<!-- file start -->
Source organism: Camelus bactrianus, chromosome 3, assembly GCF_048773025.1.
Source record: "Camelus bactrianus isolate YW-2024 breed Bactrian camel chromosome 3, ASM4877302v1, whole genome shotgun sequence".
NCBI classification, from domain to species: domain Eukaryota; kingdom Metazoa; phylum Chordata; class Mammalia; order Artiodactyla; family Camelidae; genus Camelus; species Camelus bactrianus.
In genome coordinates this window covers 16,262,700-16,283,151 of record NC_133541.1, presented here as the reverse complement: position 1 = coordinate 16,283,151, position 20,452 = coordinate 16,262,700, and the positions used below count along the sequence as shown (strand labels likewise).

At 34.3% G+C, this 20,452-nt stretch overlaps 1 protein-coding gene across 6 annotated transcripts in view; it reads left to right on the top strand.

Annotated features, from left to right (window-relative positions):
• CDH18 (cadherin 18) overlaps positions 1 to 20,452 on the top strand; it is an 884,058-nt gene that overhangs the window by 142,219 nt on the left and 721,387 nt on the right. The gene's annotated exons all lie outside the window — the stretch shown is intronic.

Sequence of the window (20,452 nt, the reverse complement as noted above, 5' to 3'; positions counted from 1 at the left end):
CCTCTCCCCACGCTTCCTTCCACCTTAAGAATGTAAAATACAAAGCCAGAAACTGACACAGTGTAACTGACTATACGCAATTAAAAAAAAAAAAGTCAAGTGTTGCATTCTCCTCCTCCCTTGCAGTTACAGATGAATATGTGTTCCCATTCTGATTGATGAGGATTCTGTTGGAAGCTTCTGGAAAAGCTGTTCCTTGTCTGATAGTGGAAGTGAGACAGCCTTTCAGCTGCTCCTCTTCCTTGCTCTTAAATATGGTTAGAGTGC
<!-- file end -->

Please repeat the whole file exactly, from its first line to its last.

Source organism: Camelus bactrianus, chromosome 3, assembly GCF_048773025.1.
Source record: "Camelus bactrianus isolate YW-2024 breed Bactrian camel chromosome 3, ASM4877302v1, whole genome shotgun sequence".
NCBI classification, from domain to species: domain Eukaryota; kingdom Metazoa; phylum Chordata; class Mammalia; order Artiodactyla; family Camelidae; genus Camelus; species Camelus bactrianus.
In genome coordinates this window covers 16,262,700-16,283,151 of record NC_133541.1, presented here as the reverse complement: position 1 = coordinate 16,283,151, position 20,452 = coordinate 16,262,700, and the positions used below count along the sequence as shown (strand labels likewise).

At 34.3% G+C, this 20,452-nt stretch overlaps 1 protein-coding gene across 6 annotated transcripts in view; it reads left to right on the top strand.

Annotated features, from left to right (window-relative positions):
• CDH18 (cadherin 18) overlaps positions 1 to 20,452 on the top strand; it is an 884,058-nt gene that overhangs the window by 142,219 nt on the left and 721,387 nt on the right. The gene's annotated exons all lie outside the window — the stretch shown is intronic.

Sequence of the window (20,452 nt, the reverse complement as noted above, 5' to 3'; positions counted from 1 at the left end):
CCTCTCCCCACGCTTCCTTCCACCTTAAGAATGTAAAATACAAAGCCAGAAACTGACACAGTGTAACTGACTATACGCAATTAAAAAAAAAAAAGTCAAGTGTTGCATTCTCCTCCTCCCTTGCAGTTACAGATGAATATGTGTTCCCATTCTGATTGATGAGGATTCTGTTGGAAGCTTCTGGAAAAGCTGTTCCTTGTCTGATAGTGGAAGTGAGACAGCCTTTCAGCTGCTCCTCTTCCTTGCTCTTAAATATGGTTAGAGTGC